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What to Know About Sentencing Hearings in Criminal Cases

What to Know About Sentencing Hearings in Criminal CasesIf you find yourself charged with a crime, you may picture court as the tense back and forth of witness testimony and cross-examination. This may be a part of it, but your fate will ultimately be determined at a sentencing hearing. This is depicted less often in the media, so you may not know what to expect when you walk into the trial. Your sentence will vary based on your crime, but there are basic tenets of these hearings that are important for you to understand in advance. If you have questions or concerns about any of these items, discuss them with your criminal defense attorney. The experts at Lowther Walker LLC are always available to ensure your concerns are addressed and your questions get answered so that you don’t face any surprises during your case.

After the Verdict

In the case of misdemeanors, and less rarely felonies, a judge may hand down a sentence immediately. Unlike the verdict, which is decided by a jury, the judge has full authority to sentence within legal limits. When they aren’t prepared to do this immediately, they will set up a separate hearing for sentencing, where each side can present a case for their desired sentence.

Sentencing dates can be soon after a case, but they can also take years after a guilty plea or verdict. Most of them happen within a few months. The defendant will remain in prison for this time while the defense prepares its arguments.

Day of the Hearing

At the hearing, both the prosecution and the defense will be able to speak to the judge. But first, the probation department will share their presentence report, which outlines the criminal record, personal history, substance abuse, and other information on the defendant. Both layers can then argue against or in favor of these findings and recommendations.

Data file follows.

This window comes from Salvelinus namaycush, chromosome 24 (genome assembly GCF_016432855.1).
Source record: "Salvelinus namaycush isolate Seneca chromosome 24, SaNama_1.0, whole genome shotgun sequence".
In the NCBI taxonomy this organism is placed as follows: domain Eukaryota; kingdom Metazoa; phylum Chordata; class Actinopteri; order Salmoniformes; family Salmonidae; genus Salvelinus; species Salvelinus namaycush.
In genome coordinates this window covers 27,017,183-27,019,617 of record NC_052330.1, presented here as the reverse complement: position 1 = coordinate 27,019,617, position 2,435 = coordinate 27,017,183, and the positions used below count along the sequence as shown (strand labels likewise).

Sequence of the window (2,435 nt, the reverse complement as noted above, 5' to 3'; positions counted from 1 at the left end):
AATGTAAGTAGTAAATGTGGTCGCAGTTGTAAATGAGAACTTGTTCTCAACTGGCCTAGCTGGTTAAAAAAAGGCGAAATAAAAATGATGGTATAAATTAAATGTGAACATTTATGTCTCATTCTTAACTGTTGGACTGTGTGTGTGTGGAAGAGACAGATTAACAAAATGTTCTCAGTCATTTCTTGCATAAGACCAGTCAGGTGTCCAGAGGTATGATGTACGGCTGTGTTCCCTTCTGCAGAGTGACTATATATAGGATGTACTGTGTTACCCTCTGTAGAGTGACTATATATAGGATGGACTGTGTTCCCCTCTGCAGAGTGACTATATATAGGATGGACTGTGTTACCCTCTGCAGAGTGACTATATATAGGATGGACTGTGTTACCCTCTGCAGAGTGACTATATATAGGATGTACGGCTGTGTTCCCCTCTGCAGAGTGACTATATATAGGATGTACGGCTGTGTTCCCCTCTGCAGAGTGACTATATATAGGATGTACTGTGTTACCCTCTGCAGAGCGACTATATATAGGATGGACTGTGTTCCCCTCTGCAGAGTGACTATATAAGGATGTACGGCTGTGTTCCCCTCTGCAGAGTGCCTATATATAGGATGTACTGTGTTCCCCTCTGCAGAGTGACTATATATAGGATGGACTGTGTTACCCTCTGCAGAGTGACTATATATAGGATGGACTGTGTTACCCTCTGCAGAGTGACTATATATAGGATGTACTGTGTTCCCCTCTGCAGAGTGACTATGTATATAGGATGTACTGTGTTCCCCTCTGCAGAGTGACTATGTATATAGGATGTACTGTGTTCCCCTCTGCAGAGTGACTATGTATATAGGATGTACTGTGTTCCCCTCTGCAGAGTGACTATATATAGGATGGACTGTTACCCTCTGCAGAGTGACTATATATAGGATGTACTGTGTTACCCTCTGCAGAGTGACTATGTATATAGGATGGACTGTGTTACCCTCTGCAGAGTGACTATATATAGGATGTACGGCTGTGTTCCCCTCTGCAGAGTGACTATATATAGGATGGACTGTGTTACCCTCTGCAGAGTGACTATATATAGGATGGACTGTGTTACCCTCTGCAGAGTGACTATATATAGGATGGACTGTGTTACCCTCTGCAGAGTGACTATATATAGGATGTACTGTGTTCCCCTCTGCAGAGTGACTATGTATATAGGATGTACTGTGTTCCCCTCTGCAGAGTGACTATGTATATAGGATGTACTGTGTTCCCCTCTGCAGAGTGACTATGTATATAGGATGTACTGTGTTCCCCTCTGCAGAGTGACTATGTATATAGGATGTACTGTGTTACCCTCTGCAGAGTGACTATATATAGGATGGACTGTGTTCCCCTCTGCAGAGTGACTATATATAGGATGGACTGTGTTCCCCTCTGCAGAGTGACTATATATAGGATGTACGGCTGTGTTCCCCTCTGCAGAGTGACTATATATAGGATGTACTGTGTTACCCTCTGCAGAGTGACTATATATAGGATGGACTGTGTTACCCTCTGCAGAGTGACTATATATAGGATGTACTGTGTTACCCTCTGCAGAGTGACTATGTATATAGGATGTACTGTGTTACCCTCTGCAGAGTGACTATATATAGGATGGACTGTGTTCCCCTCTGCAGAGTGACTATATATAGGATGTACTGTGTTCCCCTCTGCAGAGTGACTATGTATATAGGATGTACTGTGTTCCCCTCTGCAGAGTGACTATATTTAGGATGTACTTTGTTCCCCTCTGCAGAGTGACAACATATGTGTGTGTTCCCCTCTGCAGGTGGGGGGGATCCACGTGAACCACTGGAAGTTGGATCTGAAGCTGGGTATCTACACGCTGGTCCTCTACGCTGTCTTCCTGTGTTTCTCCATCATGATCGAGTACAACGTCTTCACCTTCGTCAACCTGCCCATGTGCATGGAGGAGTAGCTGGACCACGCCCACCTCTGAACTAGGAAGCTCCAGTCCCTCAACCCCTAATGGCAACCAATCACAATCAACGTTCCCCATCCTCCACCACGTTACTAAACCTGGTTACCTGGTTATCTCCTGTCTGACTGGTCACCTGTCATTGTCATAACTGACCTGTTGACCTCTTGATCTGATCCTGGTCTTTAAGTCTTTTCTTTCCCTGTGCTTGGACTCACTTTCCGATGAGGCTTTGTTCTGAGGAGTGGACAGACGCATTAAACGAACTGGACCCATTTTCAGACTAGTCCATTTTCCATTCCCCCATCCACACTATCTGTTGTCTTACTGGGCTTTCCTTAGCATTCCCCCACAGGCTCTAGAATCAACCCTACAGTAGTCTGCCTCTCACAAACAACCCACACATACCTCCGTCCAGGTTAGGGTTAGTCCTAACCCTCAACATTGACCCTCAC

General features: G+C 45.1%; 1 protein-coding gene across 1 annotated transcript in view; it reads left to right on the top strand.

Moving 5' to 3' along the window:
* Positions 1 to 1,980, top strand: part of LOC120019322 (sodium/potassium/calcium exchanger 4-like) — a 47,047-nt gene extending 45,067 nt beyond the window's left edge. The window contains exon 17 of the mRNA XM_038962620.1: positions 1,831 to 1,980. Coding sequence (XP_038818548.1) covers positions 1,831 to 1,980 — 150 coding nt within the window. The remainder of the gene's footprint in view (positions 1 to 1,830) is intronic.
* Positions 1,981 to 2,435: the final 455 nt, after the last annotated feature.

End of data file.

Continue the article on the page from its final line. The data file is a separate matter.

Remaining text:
Any victims may also be called to speak as a part of sentencing hearings, as well as the defendant often taking the stand. Rule 32 of the Federal Rules of Criminal Procedure grants both the defendant and the defense counsel the right to speak during this hearing before a sentence is imposed. This is also where victim impact statements will be taken into account.

Once the judge has heard all statements and reviewed the reports, they are able to hand down a sentence. They must adhere to the statutes that define maximum sentences and fines, as well as other laws specific to their state, such as whether the death penalty is allowed in that state.

After Sentencing

Once the sentence has been issued, the hearing may continue with a ruling on related collateral matters. Anyone going to federal prison can ask to resolve three categories of matters:

  • Payment schedules for any monetary penalties associated with their sentence
  • Recommendations on particular institutions.
  • For sentences under ten years, requests to have time to get personal affairs in order before reporting to prison voluntarily.

In most cases, the defendant will be taken straight into custody unless other arrangements are worked out during the hearing.

Ensuring the Best Outcome

At the point of a sentencing hearing, you have already been charged with a crime, but that doesn’t mean you should give up on getting a favorable outcome. There are still ways you can present during the hearing to try and influence the judge and secure a more lenient sentence.
Be sure that you are polite, obedient, and humble at the hearing. You are trying to show the judge that you won’t re-offend and that your life outside of prison will be a good one, so you want to keep that up during the hearing. If you choose to take the stand, this is not the time to dispute the verdict or facts of the crime. The judge cannot change this, but you can use the time to argue for a particular sentence in light of the verdict.

Any interviews for the presentence investigation report should never be attended alone. Just like an interrogation, your lawyer should be present for any interviews and conversations you have relevant to your case. In addition, your lawyer should be able to help you prepare for the meeting.

Just like in a trial, the best way to make a good case at your sentencing hearing is to have a skilled attorney on your side who can succinctly and professionally present you to the judge. The consultation of an attorney could be the difference between a minimum and a maximum sentence.

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